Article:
This study analyzed intercultural communication and cross-cultural hurdles between a multinational mining company, “the Company,” and the indigenous Western Shoshone community in Northern Nevada. Standpoint theory, as presented by Wood (2004), was the framework used to analyze the engagement methods utilized by the Company and the local tribal organizations to identify communication barriers between the two groups. This study explored an external perception of the Company and the general mining industry from tribal employees, as well as the unique perspective of those participants who bring a Native American standpoint to their position of employment within the Company. Research data was derived from focus groups of the Company employees of Native American descent and targeted interviews with external Native American stakeholders. The focus group participants varied by departmental function, tenure, and standing across multiple geographic operations, while the interview participants were employed by two different tribal organizations. Focus group and interview data each highlighted a discernable gap in the Company’s current outreach with the local Native American communities and indicated key areas for improvement. Both internal and external participants recommended improvements to the Company’s communications strategy and provided specific examples of culturally effective outreach methods and topics. These disparities originated from differing cultural perspectives and standpoints between the Company and the Native American communities. Through improved dialogue practices and communication outreach, this intercultural relationship can progress.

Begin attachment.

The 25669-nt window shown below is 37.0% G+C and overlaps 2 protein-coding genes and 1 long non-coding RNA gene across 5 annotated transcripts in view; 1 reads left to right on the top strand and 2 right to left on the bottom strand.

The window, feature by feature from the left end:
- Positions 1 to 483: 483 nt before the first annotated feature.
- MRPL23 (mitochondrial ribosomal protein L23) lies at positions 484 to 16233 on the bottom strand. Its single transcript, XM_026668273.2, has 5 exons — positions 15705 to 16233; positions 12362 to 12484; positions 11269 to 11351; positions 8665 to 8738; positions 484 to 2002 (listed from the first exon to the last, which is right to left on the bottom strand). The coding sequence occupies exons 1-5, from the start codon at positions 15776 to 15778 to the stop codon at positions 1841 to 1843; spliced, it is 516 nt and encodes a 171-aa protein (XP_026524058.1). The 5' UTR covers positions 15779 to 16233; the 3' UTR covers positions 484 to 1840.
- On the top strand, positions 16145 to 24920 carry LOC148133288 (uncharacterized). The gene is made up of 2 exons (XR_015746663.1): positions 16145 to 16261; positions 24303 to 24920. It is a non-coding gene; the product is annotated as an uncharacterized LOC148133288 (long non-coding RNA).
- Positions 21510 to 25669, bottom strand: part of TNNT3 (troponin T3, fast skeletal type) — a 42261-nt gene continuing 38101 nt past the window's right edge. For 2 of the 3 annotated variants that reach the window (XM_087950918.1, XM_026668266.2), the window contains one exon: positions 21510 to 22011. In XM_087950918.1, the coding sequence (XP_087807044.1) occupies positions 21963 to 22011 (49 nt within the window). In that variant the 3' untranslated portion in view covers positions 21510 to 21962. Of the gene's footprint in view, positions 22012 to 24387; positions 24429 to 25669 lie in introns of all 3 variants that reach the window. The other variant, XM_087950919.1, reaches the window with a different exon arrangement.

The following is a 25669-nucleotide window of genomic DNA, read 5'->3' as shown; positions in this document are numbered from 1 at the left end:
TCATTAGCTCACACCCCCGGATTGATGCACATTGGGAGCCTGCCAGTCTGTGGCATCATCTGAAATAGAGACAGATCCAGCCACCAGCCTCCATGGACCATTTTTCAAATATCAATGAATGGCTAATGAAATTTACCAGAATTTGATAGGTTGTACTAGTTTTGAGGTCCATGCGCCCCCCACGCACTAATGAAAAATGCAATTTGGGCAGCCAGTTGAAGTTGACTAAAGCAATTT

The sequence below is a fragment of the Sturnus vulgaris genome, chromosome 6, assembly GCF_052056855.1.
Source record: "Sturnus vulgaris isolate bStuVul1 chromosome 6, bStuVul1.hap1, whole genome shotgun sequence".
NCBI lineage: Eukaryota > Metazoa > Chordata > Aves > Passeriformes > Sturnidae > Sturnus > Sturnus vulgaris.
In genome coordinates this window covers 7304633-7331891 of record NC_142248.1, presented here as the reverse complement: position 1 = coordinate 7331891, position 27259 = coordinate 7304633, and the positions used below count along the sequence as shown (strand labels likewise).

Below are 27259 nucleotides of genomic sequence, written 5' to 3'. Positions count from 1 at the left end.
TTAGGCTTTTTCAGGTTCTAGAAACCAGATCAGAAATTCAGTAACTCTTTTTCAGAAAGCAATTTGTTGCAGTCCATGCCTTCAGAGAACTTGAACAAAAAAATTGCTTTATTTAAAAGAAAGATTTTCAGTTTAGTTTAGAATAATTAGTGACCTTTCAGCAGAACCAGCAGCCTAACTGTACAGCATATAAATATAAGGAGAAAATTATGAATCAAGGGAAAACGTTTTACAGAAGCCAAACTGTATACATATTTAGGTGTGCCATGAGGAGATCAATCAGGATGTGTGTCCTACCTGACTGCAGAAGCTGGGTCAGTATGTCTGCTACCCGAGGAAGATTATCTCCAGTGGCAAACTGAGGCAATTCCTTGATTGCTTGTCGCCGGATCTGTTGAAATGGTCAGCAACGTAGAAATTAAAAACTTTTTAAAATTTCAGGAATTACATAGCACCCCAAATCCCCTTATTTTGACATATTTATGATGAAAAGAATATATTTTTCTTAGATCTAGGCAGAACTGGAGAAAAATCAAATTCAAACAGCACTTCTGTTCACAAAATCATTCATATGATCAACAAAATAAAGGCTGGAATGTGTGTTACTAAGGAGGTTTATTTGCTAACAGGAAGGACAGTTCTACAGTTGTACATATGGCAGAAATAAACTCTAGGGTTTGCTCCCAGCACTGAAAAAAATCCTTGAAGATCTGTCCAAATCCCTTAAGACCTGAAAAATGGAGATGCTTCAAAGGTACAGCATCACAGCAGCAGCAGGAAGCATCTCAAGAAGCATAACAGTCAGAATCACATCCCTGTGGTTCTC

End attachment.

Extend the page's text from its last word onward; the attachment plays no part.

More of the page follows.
|Advisor:||Shlossberg, Pavel, Hazel, Michael T.|
|Department:||Communication and Leadership|
|School Location:||United States -- Washington|
|Source:||MAI 55/03M(E), Masters Abstracts International|
|Subjects:||Communication, Mining engineering, Native American studies|
|Keywords:||Communication, Engagement, Intercultural, Mining, Native American|
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